Tuesday, May 08, 2012

French presidential election: A process I envy

Last Sunday the French elected their new president. I was not eligible to vote but I was observing how the whole process was done. Conclusion: it is a democracy process that I envy in which I wish Malaysia could do the same one day.

1. Equal media exposure time for each candidate
During the first round, 10 candidates presented themselves and each of them was supposed to have the equal media exposure time. I felt that this rule was respected rigorously. Proves:
1. I saw Ms Eva Joly (candidate from the Ecology party) on TV as much as Marine Le Pen (candidate from the Front National), and I was surprised that Ms Joly got merely 2% of the votes compared to Ms Le Pen's 18%.
2. The candidates advertised on the TV: the incumbent president had the same time slot as the communist candidate (didn't know communist still exist in democratic country).
3. Around a week before the election, hubby received a letter which marked with "Urgent election", with 10 brochures inside: one brochure per candidate. The same during the second round: 2 brochures, one for Sarkozy, one for Hollande.
In Malaysia, it seems that the richest candidates get the highest exposures. I'm not sure a candidate who could only win 2% can afford to advertise on the TV.

2. Live debate
What a great debate they had during the second round Hollande vs Sarkozy. Both spoke eloquently and I was glued to the TV the whole evening. I had seen the one in 2007 and the US presidential debate between George Bush and John Kerry. They all were able to bring out the politics they advocate within a short span of time, and you can read the rest in the website if you want details. This is rare in Asian countries I guess. Taiwan has it, not sure for Japan and Korea, but for the rest, I don't think so. But things are moving into the positive side in Malaysia. I heard live debates between Chinese politicians, but Malaysia does not elect their prime minister directly so we can only hope to have debate between leaders of the biggest political parties.

3. No election scandal
I have not heard of the French complaining that the election was unfair or was not conducted in the right way. There was no accusation such as phantom voters (dead people voting), eligible young voters were not able to vote because they were using old electoral roll (it happened to me). Basically, there was no doubt that the election system was fair and carried out correctly. Well, not the case in Malaysia.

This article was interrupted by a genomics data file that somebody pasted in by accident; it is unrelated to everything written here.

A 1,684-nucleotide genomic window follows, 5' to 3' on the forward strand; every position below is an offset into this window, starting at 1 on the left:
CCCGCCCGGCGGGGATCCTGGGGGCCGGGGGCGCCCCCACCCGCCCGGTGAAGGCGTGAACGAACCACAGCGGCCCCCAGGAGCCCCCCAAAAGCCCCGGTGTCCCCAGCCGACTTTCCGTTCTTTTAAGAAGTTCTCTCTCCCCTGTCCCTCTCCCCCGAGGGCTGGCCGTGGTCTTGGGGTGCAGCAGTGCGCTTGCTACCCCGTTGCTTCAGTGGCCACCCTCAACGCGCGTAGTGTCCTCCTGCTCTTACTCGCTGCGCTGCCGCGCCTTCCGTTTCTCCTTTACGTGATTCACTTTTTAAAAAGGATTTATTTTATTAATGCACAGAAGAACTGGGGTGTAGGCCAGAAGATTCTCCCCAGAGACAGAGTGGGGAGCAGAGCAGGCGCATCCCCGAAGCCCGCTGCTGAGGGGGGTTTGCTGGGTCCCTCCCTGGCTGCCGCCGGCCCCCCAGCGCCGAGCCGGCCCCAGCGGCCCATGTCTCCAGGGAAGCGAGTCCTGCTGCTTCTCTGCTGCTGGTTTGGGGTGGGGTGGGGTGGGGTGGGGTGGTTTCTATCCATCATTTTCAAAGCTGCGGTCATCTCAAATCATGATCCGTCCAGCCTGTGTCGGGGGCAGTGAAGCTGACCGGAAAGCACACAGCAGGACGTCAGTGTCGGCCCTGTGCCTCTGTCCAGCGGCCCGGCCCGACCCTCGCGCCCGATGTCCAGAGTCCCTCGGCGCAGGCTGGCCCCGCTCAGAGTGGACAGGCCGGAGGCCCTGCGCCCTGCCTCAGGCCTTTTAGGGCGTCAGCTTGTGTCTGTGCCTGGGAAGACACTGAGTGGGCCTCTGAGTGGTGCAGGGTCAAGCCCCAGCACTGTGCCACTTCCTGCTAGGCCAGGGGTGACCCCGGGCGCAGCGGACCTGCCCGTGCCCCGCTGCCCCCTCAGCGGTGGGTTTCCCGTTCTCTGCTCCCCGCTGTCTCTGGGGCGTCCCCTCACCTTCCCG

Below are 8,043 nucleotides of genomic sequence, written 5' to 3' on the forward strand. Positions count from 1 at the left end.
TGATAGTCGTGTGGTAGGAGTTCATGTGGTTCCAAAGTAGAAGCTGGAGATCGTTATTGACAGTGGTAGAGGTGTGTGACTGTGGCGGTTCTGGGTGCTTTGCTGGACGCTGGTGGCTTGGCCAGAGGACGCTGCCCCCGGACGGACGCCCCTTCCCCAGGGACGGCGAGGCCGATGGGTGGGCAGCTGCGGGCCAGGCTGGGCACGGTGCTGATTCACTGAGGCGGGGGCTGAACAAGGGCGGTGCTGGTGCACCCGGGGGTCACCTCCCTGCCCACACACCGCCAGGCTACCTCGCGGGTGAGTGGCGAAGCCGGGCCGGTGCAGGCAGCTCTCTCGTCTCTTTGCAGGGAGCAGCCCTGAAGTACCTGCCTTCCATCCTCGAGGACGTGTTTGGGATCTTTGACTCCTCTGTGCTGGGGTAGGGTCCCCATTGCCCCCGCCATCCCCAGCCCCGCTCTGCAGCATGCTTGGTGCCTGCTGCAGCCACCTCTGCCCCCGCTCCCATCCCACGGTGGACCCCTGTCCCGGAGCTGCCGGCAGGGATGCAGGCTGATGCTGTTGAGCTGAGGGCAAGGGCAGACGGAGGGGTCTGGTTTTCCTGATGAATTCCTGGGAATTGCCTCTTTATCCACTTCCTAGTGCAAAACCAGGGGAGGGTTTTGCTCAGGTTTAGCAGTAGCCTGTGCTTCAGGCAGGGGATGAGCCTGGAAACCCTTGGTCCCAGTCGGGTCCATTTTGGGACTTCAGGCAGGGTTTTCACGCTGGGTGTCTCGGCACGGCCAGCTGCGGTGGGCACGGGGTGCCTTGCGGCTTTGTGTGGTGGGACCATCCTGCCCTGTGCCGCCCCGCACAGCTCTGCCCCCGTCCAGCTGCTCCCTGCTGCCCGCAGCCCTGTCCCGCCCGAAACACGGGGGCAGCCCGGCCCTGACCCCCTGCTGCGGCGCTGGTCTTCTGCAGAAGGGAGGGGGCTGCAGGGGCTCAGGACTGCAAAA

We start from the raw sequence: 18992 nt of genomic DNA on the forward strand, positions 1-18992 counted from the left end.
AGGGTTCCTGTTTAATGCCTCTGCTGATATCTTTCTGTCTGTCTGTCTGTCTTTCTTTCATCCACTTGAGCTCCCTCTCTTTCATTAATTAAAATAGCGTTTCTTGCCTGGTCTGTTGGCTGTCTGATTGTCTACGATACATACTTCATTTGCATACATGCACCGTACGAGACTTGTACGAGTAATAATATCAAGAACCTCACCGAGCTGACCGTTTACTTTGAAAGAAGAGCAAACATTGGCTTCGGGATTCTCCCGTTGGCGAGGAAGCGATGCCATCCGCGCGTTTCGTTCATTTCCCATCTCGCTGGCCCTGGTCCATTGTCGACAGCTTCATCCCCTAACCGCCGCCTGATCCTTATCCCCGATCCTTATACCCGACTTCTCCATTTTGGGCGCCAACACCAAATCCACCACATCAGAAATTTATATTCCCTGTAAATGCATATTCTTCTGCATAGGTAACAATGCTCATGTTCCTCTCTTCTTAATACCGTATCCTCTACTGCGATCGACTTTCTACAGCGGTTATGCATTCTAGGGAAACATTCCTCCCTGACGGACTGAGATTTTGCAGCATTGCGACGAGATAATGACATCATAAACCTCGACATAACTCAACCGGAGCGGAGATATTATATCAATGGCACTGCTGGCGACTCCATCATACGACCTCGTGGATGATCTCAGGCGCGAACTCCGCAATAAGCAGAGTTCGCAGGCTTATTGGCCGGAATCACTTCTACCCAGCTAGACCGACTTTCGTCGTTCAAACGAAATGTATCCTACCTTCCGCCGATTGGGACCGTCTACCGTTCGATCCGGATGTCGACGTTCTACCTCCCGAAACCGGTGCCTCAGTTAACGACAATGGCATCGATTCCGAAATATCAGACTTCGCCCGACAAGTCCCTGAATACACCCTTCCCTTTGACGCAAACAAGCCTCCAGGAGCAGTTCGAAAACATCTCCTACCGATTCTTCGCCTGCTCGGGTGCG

Side notes:
1. Gay marriage and religious issues (eg abortion) were not important topics during the campaign. This is such a huge difference compared to the USA.
2. The French simply do not care about the President's private life. The Petit Journal was showing an American shows commenting about the election especially about the fact the new President cheated on his x-girlfriend when she was fighting against Sarkozy in 2007. And now that he is president, his new girlfriend becomes the First Lady, and they are not even married. The guest on the show said she hoped it would not happen in US. I think many French President would not qualify to White House in the US: the one who has a bastard daughter, the one who is gay...


  1. Gay marriage did not became a big topic during the campaign because each candidate took a position in line with its voters and didn't change it.

    But I think that even if Sarkozy would personnally agree with gay marriage (on social liberties he is rather a liberal as shows his private life), he just couldn't endorse such as measure to please the Catholic voters that are largely right-wing voters (well maybe except in Brittany that is both a very Catholic and a very left-wing land).

    We can also note that Le Pen made some statements against abortion being covered by la Sécu but this has been very negatively perceived by the majority of the population, which shows that this subject is very much less discussed in France than in the US.

  2. I perfectly understand what you mean. I am also a close follower of the election process in other countries because the way we do it here in the Philippines is probably similar to how you guys do it in Malaysia (ie. the richer candidates get the highest media exposure, a lot of politicking instead of building credentials, too personality-oriented, scandals here and there are part of the game, etc.). Thanks for sharing your perspective on the French elections. That is something we cannot read in Time and Newsweek.